I’ve been saying this for years—UNPOPULAR PERSPECTIVE

Here is an article that talks about a study that demonstrates that antidepressants make people less safe drivers.

A new study suggests people taking prescription antidepressants may drive worse than people who aren’t taking such drugs, and depressed people on antidepressants have even more trouble concentrating and reacting behind the wheel. (continue reading)

The sad part? Other psych meds impair you even more. I was an accident waiting to happen for many years. Thank god I never hurt anyone.

This is something people who take meds want to stay the hell away from. I understand that completely. Not being able to drive is tantamount to losing freedom.

On the other hand understanding all the negative ways meds impede us is extremely important.

In an email group it was pointed out that many drugs other than psych meds can cause impairment while driving. Absolutely true…but we need to take responsibility for what we put in OUR bodies.

I’ll add that the biggest reason this is a sore spot for me is because for years as my doctor jacked up my meds to the point I literally stumbled about at times, I told him it was dangerous for me to drive. I did not feel safe driving to work, especially in the mornings as I took all my multiple sedating meds at night and was never fully awake in the morning.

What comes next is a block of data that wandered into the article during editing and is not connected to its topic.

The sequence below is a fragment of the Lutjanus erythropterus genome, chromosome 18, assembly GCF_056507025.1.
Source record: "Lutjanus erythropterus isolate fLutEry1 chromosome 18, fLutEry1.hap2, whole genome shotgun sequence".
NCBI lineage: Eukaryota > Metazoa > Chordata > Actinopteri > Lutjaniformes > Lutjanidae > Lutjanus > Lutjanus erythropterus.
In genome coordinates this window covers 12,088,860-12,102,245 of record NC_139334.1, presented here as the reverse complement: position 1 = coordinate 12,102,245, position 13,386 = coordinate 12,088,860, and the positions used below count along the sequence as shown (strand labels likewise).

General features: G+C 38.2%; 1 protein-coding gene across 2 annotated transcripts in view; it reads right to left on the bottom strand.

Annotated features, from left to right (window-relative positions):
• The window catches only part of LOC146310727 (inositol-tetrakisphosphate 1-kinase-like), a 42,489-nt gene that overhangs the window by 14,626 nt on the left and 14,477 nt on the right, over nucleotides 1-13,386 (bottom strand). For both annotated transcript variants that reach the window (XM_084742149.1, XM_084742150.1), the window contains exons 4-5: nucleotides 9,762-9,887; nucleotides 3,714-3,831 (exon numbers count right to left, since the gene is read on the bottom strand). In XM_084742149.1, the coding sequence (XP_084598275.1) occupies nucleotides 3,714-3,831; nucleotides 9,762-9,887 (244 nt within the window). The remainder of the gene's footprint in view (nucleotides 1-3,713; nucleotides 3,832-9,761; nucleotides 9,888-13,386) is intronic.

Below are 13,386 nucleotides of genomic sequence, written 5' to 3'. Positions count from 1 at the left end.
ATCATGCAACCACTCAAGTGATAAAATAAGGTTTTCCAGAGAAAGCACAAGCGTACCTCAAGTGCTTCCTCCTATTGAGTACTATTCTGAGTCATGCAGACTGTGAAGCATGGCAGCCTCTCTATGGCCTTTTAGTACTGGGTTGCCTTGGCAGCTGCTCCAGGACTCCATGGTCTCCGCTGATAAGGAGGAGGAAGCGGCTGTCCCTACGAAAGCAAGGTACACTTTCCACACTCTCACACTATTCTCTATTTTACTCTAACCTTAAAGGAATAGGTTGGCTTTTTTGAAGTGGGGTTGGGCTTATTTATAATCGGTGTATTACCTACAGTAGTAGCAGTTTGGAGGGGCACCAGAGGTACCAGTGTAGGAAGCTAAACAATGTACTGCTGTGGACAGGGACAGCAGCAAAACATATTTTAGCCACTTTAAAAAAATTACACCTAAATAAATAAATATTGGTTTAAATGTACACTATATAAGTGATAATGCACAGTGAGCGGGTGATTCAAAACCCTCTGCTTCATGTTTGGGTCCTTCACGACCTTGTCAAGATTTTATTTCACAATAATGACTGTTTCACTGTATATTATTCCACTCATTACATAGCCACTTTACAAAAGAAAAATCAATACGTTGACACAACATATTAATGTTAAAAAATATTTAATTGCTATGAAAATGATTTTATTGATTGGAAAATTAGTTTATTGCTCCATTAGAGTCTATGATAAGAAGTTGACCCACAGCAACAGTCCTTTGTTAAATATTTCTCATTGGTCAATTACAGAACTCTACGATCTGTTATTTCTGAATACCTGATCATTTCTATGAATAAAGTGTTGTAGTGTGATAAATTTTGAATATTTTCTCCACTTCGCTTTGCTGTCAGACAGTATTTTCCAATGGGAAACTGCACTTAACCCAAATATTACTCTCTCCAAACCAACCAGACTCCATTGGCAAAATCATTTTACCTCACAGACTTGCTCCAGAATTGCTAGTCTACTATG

Perhaps this was the biggest way my doctor failed me and society. He refused to listen to my pleas that I did not feel safe and didn’t think I should be working if I could not drive. And he refused to allow me to go on disability. I could NOT choose the responsible path.

In the last few years once I got put on disability and then as I became sick with withdrawal and weak and spaced out I did take myself off the road. I now have the luxury and rightful status of being disabled so I am not forced to put myself and others in danger. Unfortunately the only reason I’m disabled is because of the drugs. It’s a bad joke, really.

Now I finally feel safe driving at least some of the time, but quite often I still choose to refrain when I feel unsafe.

More on this topic here: Driving while medicated

9 thoughts on “I’ve been saying this for years—UNPOPULAR PERSPECTIVE

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  1. My driving was really bad on the medications. It’s amazing that I actually even got my driver’s liscense, I failed the driver’s test so many times on my medication cocktail. When I got off my meds, my driving became much better.